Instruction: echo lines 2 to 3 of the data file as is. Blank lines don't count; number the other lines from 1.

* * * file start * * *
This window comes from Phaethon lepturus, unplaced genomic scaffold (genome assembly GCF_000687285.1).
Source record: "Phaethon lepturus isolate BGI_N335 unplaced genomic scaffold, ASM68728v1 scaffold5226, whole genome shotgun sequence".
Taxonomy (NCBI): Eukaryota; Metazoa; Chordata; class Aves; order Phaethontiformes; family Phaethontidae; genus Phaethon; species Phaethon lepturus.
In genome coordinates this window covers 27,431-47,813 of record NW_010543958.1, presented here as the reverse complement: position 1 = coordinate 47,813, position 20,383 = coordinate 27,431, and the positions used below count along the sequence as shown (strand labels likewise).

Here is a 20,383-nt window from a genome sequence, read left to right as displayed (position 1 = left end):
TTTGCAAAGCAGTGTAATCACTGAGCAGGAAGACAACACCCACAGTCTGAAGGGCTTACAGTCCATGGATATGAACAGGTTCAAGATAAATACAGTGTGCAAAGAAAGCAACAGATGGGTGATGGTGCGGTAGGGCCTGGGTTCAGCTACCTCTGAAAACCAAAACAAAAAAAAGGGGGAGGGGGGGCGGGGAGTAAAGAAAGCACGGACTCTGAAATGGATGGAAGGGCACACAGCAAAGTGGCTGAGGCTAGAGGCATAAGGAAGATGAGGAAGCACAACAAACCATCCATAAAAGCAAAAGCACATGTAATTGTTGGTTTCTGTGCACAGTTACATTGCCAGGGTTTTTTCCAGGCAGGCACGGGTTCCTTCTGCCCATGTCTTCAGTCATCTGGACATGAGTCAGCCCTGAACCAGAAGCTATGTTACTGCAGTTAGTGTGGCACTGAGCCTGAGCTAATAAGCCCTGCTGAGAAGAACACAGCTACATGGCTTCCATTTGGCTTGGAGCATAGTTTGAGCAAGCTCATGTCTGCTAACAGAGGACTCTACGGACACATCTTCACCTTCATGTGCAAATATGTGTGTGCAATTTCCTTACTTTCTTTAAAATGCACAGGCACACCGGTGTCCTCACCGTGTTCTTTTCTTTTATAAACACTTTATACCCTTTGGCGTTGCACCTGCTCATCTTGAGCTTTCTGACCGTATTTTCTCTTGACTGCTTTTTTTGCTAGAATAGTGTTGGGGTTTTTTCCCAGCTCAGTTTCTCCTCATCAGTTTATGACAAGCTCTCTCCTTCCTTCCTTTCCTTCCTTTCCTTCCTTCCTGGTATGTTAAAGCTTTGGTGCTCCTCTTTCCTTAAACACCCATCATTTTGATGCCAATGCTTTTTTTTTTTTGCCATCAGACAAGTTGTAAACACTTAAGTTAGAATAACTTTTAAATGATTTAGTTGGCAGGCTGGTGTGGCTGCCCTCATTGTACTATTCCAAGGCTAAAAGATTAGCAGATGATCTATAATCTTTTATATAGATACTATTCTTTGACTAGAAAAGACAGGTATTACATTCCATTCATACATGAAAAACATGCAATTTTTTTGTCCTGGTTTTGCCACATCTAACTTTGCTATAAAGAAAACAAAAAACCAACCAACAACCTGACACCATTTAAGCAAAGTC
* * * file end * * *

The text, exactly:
Source record: "Phaethon lepturus isolate BGI_N335 unplaced genomic scaffold, ASM68728v1 scaffold5226, whole genome shotgun sequence".
Taxonomy (NCBI): Eukaryota; Metazoa; Chordata; class Aves; order Phaethontiformes; family Phaethontidae; genus Phaethon; species Phaethon lepturus.